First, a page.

Of all the holidays on the Jewish calendar, it is Passover that receives the most attention. We read about it in detail throughout the Book of Exodus (12:1-15; 16:6-8; 23:14-15; 34:18, 25), and there are references to it in Leviticus (23:4-8), Numbers (28:16-25), and in this week’s parasha, Re’eh (Deut. 16:1-8). By “Passover,” we mean the festival that commemorates the exodus from slavery, through the leadership of Moses, in tandem with the will of God.
Within the biblical accounts, we discover a number of elements of the holiday: to be observed in the spring (and therefore the need to establish a calendar to know when to celebrate it); the paschal lamb sacrifice to be roasted and eaten; other sacrificial offerings; the spreading of blood from the lamb on the door posts of one’s house; the eating of unleavened bread for seven days (matzah) and the consumption of bitter herbs with the first meal of the week; eating the meal quickly to escape from slavery; no work to be done on the first and seventh days of the holiday; and to be celebrated throughout the ages.
So important is its message of freedom, that we find references to it throughout the year. When we recite the Shabbat eve and festival Kiddush, we make mention “of the Exodus from Egypt.” This is based on the commandment to keep Shabbat: “Remember that you were slaves in Egypt and that the Lord your God brought you out of there with a mighty hand and an outstretched arm. Therefore the Lord your God has commanded you to observe the Sabbath day.” (Deut. 5:15)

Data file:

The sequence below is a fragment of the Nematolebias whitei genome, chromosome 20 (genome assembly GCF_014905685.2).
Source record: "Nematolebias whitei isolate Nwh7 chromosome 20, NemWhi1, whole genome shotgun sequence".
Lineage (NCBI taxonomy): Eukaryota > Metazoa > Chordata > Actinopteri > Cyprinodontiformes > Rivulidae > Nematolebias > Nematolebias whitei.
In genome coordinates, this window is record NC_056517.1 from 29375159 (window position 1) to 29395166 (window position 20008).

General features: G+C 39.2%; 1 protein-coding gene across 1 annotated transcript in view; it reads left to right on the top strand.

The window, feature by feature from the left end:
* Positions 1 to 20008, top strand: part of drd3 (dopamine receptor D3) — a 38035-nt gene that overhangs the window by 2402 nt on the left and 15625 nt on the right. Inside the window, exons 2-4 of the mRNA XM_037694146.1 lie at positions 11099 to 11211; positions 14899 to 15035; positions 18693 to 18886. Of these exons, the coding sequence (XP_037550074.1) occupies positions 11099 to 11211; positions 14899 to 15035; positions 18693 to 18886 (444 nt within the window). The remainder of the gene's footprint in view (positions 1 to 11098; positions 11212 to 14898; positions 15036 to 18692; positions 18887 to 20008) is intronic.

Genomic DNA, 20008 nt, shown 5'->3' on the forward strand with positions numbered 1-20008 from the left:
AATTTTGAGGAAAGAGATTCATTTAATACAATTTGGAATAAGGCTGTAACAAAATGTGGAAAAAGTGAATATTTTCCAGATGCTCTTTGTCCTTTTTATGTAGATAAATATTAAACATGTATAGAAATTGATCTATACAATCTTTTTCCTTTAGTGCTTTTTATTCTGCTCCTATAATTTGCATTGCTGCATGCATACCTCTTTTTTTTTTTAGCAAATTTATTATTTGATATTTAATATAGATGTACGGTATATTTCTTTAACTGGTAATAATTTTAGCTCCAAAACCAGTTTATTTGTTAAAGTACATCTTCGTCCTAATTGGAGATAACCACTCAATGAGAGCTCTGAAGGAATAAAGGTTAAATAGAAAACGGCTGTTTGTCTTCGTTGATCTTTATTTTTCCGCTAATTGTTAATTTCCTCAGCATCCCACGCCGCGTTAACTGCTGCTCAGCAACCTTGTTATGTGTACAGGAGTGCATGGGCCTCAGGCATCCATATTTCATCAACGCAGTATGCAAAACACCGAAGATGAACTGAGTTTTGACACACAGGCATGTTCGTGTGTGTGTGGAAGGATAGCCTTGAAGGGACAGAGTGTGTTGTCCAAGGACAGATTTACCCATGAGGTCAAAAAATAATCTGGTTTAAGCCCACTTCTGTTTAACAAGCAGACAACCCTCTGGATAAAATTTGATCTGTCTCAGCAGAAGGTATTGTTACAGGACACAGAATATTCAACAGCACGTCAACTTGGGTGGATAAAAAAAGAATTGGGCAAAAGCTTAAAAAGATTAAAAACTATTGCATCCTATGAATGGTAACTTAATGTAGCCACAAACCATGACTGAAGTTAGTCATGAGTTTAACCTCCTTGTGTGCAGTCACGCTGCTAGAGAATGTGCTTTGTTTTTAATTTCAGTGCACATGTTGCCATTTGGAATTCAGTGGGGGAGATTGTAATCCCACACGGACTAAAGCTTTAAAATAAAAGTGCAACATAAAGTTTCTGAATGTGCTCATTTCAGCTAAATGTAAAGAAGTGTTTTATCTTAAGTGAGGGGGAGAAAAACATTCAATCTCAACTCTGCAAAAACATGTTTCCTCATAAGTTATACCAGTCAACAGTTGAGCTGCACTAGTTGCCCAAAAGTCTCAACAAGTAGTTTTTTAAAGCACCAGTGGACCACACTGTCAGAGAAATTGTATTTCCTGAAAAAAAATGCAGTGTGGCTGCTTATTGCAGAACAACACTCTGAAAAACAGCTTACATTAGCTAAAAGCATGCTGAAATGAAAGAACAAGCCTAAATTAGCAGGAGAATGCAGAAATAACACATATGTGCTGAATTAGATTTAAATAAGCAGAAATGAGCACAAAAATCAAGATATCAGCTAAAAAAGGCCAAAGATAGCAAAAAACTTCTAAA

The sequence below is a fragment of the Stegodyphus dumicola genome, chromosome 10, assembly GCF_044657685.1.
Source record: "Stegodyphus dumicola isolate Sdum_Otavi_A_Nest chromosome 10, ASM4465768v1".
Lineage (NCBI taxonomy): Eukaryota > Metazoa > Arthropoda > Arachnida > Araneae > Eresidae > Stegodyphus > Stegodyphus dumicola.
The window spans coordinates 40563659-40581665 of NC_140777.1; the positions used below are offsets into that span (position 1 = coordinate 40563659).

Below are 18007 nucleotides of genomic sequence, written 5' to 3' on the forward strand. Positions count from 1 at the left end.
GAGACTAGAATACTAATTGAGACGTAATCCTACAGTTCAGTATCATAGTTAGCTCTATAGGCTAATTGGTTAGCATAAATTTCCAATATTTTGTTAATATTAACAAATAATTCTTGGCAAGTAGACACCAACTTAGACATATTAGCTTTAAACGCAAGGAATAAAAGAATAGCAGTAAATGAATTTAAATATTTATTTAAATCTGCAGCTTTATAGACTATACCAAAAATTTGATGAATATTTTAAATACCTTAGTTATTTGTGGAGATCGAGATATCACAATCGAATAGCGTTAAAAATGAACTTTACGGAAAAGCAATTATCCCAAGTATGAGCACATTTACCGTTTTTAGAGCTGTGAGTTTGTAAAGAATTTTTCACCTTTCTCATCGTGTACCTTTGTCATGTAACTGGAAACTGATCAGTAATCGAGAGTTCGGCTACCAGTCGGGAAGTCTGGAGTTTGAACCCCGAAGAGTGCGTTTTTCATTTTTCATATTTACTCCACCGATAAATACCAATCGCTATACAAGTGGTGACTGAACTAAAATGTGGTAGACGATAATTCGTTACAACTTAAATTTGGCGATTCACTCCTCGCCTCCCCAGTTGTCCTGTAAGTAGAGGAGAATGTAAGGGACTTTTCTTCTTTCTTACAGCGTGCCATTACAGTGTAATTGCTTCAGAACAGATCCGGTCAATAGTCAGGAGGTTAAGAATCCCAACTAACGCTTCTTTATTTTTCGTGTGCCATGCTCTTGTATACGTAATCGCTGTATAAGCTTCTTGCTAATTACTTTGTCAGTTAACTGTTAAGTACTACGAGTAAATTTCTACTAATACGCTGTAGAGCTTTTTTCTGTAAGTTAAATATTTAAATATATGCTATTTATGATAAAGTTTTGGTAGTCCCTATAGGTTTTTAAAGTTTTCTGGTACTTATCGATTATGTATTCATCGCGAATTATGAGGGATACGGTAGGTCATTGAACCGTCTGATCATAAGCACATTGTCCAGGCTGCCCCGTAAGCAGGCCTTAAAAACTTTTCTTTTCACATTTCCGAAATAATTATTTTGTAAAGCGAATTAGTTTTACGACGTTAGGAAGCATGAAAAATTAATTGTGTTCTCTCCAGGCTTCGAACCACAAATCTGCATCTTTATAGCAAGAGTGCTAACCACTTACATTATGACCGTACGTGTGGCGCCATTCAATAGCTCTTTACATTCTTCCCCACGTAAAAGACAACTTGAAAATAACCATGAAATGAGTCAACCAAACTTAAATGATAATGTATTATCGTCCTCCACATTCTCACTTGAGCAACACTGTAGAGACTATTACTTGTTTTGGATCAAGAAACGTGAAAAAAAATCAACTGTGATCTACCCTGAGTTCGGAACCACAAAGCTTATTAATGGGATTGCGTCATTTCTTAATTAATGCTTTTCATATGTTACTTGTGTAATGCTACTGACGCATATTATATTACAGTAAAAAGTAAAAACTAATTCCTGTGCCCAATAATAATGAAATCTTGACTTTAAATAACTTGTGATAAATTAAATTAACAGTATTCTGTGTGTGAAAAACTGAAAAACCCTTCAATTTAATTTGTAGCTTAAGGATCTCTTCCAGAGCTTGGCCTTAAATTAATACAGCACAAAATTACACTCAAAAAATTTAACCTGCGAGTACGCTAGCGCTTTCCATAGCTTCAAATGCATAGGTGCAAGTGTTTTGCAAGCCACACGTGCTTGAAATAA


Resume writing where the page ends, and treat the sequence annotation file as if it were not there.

In the daily morning and evening liturgy, we reference the Exodus: In the third paragraph after the Shema, we say, “I am the Lord your God, who brought you out of the land of Egypt to be your God.”
Prior to the Amidah, we repeat the words that were sung by Moses and the Israelites at the Sea of Reeds: “Who is like You, Lord, among the mighty? Who is like You, majestic in holiness, awesome in praises, doing wonders?” Parts of this Song of Moses were also chanted by the Levites during the additional mussaf offering on Shabbat while the Temple stood.
That song was sung as a song of thanks for deliverance from slavery once Moses and the Israelites had reached the other side of the Sea of Reeds. We are told, “Moses held out his arm over the sea, and the Lord drove back the sea with a strong east wind all the night, and turned the sea into dry ground. The waters were split, and the Israelites went into the sea on dry ground” (Ex. 14:21-22).
The midrash (Sotah 37a) offers a different account of what happened when the Children of Israel stood on the shoreline of the Sea of Reeds. Then, no tribe was brave enough to enter into the sea first. Suddenly Nachshon ben Aminadav jumped into the water. Seeing this, Moses stopped praying and raised his staff to part the waters as God had commanded him.
We also know this interesting fact about Nachshon from earlier in the text: “Aaron took to wife Elisheva, daughter of Aminadav and sister of Nahshon, and she bore him Nadav and Avihu, Eleazar and Itamar” (Ex. 6:23).